In the midst of last week’s snowstorm, the crud was creeping up on me. A scratchy throat and incessant cough signaled that the sniffles were soon to come. So when local restaurants started posting pictures of hot toddies on Instagram, I decided to brave the icy sidewalks to investigate this drink and hopefully calm my cough.
Hot toddy seems to be a generic description of a warm shot of whiskey sweetened with honey and lemon used to ward off colds, warm you up on a cold day and generally help you drift off to sleep — and that’s pretty much right. Most histories trace it back to Scotland where warm whiskey was used as a cold remedy. At its most basic, a hot toddy is a spirit (rum, whiskey, whatever) with honey and sugar. Other spices, sweeteners or liqueurs can be added to your taste preference.
In our coastal climate, bartenders don’t often get to bust out their cold-weather cocktails, so it was fun to see The Grocery’s Nick Kokonas, who hails from Chicago, playing around with a hot toddy recipe. He used an aged bourbon and added Bitter Truth Pimento Dram, an allspice liqueur; along with Cointreau, brown sugar simple syrup and a slice of lemon dotted with cloves.
As I sipped on this soothing cocktail, I remembered my grandmother’s country cough syrup. She’d mix up some clear grain alcohol, honey and lemon in a Mason jar and spoon it into any mouth nearby that let loose a cough.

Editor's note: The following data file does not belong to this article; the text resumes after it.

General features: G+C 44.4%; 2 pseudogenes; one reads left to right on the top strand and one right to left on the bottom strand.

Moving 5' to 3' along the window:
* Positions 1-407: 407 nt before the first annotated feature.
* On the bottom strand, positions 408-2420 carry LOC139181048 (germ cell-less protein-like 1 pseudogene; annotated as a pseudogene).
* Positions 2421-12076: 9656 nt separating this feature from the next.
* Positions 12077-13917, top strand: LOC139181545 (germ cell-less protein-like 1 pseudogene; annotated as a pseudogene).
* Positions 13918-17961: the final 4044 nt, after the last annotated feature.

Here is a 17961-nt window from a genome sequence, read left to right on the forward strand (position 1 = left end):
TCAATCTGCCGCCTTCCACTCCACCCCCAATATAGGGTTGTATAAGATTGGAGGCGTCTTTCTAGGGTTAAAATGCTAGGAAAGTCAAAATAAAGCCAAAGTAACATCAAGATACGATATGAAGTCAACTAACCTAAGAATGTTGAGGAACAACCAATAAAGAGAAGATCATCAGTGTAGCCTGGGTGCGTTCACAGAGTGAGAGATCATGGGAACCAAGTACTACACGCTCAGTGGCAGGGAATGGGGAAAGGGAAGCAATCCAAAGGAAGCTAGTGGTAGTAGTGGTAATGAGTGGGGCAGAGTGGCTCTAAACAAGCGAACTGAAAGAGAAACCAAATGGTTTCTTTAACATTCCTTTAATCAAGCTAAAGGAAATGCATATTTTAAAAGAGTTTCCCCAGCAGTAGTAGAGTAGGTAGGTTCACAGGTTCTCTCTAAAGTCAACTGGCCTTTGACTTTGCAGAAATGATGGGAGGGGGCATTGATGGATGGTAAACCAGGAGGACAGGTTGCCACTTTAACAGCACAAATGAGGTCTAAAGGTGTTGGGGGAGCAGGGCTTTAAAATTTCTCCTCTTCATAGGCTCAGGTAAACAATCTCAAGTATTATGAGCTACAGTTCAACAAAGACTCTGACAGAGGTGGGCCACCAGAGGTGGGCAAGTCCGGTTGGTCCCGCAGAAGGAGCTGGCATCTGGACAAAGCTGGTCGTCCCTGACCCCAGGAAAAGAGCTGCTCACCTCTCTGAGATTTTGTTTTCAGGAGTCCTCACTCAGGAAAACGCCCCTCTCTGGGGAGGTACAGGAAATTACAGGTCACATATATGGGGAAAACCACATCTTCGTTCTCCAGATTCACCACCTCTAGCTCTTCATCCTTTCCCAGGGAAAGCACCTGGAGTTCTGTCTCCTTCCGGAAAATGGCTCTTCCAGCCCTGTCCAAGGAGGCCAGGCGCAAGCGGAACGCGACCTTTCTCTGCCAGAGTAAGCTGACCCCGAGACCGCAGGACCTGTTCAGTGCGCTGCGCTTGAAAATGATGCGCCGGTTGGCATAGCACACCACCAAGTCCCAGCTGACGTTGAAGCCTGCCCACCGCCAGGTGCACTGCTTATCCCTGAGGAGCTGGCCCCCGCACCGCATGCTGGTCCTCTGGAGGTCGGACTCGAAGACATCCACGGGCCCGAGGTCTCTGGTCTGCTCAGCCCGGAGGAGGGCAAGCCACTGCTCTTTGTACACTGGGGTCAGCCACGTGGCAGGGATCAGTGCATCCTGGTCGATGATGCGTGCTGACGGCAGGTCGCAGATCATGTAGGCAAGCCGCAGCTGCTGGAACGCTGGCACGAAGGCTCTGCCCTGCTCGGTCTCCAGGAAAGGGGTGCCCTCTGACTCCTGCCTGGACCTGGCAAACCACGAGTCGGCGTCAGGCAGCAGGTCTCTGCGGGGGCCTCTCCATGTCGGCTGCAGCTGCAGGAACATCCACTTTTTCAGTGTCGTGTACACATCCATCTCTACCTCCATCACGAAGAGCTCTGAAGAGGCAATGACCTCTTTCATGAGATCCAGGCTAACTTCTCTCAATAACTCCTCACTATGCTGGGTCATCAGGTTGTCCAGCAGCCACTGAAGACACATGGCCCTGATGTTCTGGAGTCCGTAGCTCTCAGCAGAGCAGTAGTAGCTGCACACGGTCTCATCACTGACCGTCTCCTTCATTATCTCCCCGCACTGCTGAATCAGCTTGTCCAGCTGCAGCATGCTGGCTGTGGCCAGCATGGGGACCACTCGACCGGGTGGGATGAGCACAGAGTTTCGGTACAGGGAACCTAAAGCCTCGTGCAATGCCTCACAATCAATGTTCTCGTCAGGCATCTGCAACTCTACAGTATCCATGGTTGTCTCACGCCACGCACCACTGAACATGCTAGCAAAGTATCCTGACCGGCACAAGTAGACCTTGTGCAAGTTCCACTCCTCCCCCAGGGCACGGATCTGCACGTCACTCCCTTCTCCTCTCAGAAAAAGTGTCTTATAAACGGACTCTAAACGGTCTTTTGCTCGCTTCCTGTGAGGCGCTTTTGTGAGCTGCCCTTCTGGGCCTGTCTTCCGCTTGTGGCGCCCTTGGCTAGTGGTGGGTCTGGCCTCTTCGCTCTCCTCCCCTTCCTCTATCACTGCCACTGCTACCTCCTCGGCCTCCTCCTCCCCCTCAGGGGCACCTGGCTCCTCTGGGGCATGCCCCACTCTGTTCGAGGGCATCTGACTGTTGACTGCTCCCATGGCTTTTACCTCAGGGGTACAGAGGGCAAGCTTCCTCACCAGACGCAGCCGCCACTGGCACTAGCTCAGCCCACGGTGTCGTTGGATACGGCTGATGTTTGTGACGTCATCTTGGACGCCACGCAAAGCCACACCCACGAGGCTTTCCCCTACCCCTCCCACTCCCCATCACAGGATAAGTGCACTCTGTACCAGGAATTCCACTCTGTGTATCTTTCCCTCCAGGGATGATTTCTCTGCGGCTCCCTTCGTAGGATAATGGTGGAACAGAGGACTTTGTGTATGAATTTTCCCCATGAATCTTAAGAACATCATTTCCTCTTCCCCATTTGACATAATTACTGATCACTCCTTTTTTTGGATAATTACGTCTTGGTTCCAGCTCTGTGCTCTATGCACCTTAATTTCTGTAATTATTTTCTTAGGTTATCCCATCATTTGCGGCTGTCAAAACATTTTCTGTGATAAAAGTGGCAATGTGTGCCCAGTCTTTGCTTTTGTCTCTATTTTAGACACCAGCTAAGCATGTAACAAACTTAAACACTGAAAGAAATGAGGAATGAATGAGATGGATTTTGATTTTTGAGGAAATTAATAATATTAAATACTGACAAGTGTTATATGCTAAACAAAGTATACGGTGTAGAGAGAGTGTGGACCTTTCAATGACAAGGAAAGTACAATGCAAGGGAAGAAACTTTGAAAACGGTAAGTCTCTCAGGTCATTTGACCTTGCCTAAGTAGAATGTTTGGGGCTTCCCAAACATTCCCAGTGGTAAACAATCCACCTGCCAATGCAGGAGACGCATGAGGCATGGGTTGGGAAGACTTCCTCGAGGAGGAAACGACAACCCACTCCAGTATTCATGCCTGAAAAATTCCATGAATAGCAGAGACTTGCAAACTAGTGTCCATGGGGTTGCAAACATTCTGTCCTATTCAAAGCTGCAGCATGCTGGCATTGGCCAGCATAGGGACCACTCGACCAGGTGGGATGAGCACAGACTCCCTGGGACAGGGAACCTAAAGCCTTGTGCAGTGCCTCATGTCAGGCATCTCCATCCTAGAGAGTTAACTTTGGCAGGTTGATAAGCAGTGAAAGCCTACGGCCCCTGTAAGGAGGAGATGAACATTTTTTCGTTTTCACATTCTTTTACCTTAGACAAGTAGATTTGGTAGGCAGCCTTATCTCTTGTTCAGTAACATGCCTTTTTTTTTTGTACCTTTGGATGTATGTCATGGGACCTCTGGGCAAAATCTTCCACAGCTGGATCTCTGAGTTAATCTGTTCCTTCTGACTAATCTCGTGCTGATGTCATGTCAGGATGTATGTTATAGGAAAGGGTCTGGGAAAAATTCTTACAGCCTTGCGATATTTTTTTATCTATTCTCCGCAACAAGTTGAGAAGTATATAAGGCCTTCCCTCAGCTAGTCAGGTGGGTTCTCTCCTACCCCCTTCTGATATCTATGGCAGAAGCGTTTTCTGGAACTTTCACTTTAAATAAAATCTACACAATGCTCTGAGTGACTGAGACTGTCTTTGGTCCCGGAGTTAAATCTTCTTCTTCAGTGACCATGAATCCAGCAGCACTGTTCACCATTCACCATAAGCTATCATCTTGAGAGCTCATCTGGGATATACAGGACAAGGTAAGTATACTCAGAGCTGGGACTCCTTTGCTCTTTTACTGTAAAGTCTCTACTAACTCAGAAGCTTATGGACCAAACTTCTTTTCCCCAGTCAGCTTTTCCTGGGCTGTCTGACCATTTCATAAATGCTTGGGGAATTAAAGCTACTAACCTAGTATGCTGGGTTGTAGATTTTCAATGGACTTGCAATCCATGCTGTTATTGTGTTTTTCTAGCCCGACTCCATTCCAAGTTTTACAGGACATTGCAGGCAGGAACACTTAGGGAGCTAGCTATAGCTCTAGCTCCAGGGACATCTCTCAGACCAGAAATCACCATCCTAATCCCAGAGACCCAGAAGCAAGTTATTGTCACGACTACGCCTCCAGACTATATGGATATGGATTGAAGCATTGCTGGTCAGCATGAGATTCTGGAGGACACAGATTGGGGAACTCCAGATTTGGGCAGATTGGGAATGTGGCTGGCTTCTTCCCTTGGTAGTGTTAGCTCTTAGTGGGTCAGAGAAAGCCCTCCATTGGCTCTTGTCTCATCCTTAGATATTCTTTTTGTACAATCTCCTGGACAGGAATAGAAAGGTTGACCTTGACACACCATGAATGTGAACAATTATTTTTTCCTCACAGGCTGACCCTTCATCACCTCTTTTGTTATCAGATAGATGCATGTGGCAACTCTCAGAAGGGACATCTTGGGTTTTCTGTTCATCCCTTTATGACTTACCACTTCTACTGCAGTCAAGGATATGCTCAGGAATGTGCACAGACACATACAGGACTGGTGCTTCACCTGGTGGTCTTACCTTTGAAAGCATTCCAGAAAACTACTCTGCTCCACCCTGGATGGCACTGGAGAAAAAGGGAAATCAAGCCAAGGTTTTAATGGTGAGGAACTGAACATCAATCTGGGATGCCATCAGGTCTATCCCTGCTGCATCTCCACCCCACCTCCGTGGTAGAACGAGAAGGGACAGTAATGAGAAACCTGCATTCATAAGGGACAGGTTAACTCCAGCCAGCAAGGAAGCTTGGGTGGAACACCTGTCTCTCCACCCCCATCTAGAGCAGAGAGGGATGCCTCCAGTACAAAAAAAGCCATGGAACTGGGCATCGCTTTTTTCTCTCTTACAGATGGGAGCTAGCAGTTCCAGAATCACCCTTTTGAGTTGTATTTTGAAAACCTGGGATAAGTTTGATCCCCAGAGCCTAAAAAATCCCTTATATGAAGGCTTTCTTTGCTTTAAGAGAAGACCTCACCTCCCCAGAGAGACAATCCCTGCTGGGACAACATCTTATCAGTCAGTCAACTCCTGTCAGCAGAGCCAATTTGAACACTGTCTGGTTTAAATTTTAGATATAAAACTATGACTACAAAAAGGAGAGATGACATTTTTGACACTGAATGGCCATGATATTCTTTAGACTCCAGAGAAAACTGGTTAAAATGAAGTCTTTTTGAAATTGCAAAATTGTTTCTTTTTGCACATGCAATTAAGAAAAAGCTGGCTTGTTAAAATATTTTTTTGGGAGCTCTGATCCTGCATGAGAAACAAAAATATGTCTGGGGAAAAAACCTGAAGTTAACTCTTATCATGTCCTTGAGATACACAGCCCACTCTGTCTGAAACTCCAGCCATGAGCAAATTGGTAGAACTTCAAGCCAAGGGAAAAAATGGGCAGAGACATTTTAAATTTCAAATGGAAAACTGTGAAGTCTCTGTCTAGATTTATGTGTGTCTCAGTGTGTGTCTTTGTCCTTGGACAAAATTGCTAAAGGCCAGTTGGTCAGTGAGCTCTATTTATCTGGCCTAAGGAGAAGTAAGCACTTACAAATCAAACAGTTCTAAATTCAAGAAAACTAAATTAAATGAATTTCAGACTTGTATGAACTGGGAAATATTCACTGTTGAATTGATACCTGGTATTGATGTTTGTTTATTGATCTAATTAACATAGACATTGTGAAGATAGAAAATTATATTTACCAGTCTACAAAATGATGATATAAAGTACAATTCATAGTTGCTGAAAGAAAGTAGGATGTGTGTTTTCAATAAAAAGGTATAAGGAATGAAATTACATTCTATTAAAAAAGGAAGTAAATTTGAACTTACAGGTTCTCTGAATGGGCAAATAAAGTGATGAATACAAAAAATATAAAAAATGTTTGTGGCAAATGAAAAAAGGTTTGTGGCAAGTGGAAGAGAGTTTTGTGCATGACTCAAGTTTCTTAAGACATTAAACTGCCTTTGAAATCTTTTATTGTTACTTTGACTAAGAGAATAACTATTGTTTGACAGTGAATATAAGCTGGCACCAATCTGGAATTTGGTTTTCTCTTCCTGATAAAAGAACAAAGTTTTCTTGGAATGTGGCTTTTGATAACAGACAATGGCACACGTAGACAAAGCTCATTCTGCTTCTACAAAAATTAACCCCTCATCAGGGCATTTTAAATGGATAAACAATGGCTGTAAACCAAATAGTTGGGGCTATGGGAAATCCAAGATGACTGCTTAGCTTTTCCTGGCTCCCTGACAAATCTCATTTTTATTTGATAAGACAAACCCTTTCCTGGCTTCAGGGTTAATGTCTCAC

It was essentially a cold toddy, and drinking this hot version, I wished my grandmother had used a nice sweet bourbon instead of grain alcohol, but as a devoted Southern Baptist, my grandfather had strict rules about alcohol. He’d buy her what she needed for medicinal purposes, but he wasn’t going to be keeping bottles of bourbon around the house.
By the time this is published, the snow will have melted and the temperature will be back to the 60s, but a hot toddy is a good drink to keep in mind if your throat gets a little scratchy this winter.
As Robert Moss, co-host of The Post and Courier's podcast The Winnow, details in his book Southern Spirits, "precise recipes aren’t necessary, for toddy was something mixed to each individual’s taste. A host would provide the sugar and water, plus a 'toddy-stick' to be used to mix the beverage. ... Rum and brandy were the leading toddies and slings in the South. This simple formula — a generous dose of rum or brandy cut by a little sugar and a little water — became the foundation for an entire generation of great liquor drinks of the South."
— Stephanie Barna